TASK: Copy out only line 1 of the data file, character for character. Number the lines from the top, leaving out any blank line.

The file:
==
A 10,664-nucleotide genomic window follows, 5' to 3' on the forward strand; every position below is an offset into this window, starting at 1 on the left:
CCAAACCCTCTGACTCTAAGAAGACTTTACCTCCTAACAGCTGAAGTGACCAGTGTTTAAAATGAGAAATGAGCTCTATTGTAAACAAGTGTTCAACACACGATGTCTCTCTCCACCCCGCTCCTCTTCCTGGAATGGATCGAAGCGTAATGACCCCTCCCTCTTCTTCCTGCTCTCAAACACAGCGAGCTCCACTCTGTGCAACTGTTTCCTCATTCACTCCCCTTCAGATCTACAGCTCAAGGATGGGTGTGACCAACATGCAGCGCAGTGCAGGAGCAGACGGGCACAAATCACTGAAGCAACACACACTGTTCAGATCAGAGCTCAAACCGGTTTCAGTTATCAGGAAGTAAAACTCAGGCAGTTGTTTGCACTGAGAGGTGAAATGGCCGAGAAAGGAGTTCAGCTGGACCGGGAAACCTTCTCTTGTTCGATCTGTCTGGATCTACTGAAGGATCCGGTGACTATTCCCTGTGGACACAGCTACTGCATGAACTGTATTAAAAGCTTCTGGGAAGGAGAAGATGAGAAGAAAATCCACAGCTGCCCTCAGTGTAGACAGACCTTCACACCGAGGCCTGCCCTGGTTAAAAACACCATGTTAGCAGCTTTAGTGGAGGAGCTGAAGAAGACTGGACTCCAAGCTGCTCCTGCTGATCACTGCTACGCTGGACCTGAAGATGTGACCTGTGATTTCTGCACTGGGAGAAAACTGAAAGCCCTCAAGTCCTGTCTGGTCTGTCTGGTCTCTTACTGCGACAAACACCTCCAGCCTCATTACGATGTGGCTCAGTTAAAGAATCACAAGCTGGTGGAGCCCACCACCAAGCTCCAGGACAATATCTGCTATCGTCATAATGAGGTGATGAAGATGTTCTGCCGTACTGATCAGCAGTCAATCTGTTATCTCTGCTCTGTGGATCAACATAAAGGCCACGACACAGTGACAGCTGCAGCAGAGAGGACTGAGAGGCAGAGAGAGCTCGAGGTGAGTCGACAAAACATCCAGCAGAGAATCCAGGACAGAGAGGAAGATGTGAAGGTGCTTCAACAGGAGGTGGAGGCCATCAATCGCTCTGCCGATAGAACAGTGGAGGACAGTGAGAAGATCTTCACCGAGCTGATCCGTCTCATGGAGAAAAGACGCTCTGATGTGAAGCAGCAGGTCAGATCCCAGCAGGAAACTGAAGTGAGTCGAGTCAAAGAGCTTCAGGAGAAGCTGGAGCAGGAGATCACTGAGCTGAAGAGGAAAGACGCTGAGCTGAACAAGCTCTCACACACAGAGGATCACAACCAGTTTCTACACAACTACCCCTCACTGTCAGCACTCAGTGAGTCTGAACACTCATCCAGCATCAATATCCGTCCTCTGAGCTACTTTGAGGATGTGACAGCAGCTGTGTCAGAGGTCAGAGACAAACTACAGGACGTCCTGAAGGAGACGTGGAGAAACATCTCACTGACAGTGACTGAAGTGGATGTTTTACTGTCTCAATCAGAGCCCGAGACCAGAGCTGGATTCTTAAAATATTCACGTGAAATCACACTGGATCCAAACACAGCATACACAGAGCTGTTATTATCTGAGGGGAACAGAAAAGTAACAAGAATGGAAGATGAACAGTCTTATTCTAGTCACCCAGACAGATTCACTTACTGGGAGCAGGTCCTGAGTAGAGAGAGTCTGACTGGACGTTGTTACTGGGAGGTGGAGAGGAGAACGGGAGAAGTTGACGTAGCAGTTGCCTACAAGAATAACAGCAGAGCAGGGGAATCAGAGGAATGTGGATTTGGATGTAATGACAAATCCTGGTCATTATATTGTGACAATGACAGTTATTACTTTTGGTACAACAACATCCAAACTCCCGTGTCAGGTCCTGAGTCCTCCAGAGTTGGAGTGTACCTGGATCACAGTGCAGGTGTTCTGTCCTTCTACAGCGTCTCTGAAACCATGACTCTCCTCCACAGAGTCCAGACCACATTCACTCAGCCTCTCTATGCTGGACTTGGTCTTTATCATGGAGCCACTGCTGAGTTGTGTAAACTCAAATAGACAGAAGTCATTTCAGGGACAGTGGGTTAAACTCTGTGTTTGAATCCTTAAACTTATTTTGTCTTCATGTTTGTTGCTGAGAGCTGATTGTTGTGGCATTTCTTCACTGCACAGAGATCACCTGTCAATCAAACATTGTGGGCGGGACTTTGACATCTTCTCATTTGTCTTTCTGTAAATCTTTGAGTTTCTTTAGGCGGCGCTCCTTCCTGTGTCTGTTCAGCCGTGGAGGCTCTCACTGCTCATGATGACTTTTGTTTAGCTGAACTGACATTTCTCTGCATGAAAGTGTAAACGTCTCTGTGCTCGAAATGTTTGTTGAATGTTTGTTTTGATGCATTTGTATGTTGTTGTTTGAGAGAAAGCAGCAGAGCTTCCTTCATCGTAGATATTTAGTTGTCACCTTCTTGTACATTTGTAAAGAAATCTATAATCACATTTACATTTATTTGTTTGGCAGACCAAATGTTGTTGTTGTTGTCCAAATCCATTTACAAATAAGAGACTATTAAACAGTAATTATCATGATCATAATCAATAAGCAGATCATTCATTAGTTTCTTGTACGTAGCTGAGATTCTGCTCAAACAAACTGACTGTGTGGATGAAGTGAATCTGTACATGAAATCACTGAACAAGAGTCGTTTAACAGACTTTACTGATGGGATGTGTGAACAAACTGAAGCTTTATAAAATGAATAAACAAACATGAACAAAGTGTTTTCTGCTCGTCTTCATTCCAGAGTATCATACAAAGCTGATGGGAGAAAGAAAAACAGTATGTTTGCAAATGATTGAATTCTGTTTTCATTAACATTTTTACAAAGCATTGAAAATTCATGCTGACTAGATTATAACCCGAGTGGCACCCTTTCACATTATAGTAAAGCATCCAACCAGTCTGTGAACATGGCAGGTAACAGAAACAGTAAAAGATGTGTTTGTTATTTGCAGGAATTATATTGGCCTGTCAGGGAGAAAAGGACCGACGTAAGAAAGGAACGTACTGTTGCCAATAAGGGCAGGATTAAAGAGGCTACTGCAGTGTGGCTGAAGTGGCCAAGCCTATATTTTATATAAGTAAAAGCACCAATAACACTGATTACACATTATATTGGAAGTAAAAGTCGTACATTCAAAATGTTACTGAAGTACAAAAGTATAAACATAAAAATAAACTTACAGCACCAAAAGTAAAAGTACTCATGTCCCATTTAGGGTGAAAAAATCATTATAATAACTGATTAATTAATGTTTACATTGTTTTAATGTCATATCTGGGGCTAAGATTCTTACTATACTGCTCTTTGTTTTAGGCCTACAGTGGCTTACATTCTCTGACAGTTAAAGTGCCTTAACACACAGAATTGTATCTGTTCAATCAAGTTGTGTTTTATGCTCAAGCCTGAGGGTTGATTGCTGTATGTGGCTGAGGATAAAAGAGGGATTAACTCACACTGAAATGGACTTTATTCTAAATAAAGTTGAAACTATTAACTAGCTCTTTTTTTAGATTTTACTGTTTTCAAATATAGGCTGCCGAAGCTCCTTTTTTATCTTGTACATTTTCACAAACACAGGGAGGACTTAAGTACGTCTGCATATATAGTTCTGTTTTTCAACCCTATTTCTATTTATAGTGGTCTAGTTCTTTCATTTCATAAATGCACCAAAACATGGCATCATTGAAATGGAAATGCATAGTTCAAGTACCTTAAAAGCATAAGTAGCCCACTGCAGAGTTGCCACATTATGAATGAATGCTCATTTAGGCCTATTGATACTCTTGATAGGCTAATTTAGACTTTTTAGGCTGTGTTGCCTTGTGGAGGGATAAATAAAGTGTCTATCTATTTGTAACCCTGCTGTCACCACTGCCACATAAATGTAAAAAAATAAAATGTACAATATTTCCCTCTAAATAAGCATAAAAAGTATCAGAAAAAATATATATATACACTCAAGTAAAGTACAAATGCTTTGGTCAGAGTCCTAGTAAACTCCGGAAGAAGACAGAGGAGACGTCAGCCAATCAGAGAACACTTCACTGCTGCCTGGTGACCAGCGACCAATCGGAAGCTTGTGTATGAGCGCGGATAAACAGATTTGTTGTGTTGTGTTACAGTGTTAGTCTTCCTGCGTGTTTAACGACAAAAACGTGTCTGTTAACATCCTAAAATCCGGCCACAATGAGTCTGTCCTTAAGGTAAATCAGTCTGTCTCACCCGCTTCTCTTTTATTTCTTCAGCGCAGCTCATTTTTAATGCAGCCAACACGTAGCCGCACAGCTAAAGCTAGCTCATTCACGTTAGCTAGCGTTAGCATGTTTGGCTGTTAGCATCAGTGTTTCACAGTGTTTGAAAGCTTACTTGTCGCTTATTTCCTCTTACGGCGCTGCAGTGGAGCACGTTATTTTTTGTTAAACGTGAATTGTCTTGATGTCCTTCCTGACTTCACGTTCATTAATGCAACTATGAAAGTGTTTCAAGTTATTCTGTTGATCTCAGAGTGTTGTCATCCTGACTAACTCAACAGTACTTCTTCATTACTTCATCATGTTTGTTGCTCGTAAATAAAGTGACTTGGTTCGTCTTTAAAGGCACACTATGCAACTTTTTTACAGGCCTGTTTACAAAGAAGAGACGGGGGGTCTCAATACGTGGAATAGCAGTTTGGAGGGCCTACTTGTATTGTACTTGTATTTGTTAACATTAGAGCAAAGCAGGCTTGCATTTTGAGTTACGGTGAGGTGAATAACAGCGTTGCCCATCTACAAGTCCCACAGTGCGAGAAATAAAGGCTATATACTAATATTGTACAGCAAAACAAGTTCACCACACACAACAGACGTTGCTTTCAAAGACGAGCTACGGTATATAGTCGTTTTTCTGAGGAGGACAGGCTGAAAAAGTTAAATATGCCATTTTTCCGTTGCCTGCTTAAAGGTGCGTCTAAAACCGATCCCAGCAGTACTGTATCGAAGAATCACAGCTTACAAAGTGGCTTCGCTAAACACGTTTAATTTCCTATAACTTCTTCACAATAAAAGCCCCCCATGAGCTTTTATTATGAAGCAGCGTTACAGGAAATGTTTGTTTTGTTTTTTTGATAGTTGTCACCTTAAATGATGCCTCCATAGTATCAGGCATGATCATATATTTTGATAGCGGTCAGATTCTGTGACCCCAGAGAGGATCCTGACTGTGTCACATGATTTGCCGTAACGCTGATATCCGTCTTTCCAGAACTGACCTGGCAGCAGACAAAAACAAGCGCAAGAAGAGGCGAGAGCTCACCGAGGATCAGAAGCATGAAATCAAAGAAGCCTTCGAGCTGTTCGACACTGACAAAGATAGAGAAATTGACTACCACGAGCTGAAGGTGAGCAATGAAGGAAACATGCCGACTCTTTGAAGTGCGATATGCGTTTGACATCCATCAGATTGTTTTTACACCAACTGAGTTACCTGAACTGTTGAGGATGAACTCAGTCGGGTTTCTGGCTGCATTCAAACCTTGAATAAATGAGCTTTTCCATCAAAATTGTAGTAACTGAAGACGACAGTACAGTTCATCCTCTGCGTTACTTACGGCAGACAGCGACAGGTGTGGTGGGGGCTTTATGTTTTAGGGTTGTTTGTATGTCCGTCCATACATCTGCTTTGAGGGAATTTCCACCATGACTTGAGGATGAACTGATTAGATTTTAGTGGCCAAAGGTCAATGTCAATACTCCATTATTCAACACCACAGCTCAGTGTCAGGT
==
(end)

A 10,664-nucleotide genomic window follows, 5' to 3' on the forward strand; every position below is an offset into this window, starting at 1 on the left: